Innovation through data-driven healthcare
Healthcare data volumes are growing at an exponential rate as providers seek advanced centralised technology based systems that provide a 360-degree view. AI allows healthcare professionals to analyse a patient’s data and respond in real time and this process is being increasingly performed by machines at the edge. AI has now become so intrinsic across the healthcare lifecycle that use cases of edge computing solutions can be seen in nearly every scenario of the medical lifecycle.
With the rise of the Internet of Healthcare Things (IoHT), AI is being used not only for remote services, but in ambulances, hospitals and even our homes. Emergency service professionals within vehicles can now communicate with doctors in real time. Within hospitals, edge computing and AI are enabling faster, more accurate diagnoses and automating the delivery of medicine with individuals having healthcare treatments delivered to their home in minutes or online, significantly increasing the availability of care.
Telehealth has become much more popular during the pandemic, generating enormous volumes of data, consuming copious amounts of bandwidth and cloud storage. Employing edge technologies allows this data to be stored and processed locally to minimise chances of not only network latency, but also attempted cyberattacks to access a clients’ personal information.
Avoid threats by devaluing the data
Devaluing data is the end game. With a multi-layered approach that includes the digitisation of data, the overall cost of this information can be minimised, making it redundant should it fall in the hands of bad actora, organised crime and other cyber-threats.
Whilst it is vital that organisations protect their external perimeter from threats, securing Protected Health Information (PHI), patients’ Personally Identifiable Information (PII) and payment data is of equal importance. Research has found each cyberattack can cost organisations up to A$31.3 million in estimated economic losses, and over 50% are ransom-focused. An essential component of protecting against these attacks is devaluing the data that is transmitted, making it of limited or no use to hackers.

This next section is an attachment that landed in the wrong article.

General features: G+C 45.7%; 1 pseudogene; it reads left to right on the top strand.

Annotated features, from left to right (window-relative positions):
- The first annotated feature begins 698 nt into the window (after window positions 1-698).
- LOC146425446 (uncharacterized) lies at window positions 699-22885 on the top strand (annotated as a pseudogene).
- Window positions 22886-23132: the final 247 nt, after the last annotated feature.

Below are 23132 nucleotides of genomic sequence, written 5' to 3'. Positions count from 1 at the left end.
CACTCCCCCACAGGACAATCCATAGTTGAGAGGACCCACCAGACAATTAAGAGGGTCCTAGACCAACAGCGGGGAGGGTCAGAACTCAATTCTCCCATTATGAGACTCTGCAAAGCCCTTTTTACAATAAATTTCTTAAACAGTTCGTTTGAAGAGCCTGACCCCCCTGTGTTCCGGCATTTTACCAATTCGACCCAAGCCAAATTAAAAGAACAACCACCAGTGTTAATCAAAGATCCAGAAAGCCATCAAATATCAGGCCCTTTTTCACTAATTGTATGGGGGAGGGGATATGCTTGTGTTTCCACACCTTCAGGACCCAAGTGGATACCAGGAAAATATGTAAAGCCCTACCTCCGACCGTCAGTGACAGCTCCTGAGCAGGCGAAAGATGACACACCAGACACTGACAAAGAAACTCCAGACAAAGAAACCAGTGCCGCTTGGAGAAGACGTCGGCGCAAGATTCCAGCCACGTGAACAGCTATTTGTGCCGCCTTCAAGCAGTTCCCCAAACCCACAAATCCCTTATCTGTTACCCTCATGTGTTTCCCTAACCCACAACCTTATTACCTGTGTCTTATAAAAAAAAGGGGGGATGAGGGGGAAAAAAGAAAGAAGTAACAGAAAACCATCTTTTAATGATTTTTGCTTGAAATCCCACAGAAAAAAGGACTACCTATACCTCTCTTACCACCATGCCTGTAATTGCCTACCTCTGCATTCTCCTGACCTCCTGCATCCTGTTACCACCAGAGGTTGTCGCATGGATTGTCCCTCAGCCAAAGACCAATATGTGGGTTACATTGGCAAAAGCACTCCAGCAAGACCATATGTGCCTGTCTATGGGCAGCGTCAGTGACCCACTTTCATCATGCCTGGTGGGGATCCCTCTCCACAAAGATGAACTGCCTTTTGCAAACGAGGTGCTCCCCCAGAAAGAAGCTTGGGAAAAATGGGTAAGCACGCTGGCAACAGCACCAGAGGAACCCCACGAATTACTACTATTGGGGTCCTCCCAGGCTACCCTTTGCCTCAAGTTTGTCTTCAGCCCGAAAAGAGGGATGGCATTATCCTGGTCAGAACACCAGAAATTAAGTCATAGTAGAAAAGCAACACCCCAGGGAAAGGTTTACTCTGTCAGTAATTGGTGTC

Healthcare providers should take advantage of the shift toward the edge and be proactive in making the investment in software, such as point-to-point encryption, that will help protect against ransomware and other threats.
Pushing the boundaries through edge computing
With the Asia-Pacific market for IoT medical devices expected to reach $95 billion by 2026, the healthcare industry is experiencing a paradigm shift in the way it structures, interacts, and manages the personal data of patients.
Looking forward, organisations must learn to adapt to shifting security environments that are increasingly at risk of exploitation. security at the edge is now mission-critical to ensure that healthcare providers can continue to employ edge computing to better their ability to support the growth of the broader Asia-Pacific economy and cater to the ever-present need for better care, fast decision making and enhanced patient outcomes.
By Sandeep Bhambure, Vice President and Managing Director, India & SAARC, Veeam Software
(DISCLAIMER: The views expressed are solely of the author and ETHealthworld.com does not necessarily subscribe to it. ETHealthworld.com shall not be responsible for any damage caused to any person/organisation directly or indirectly.)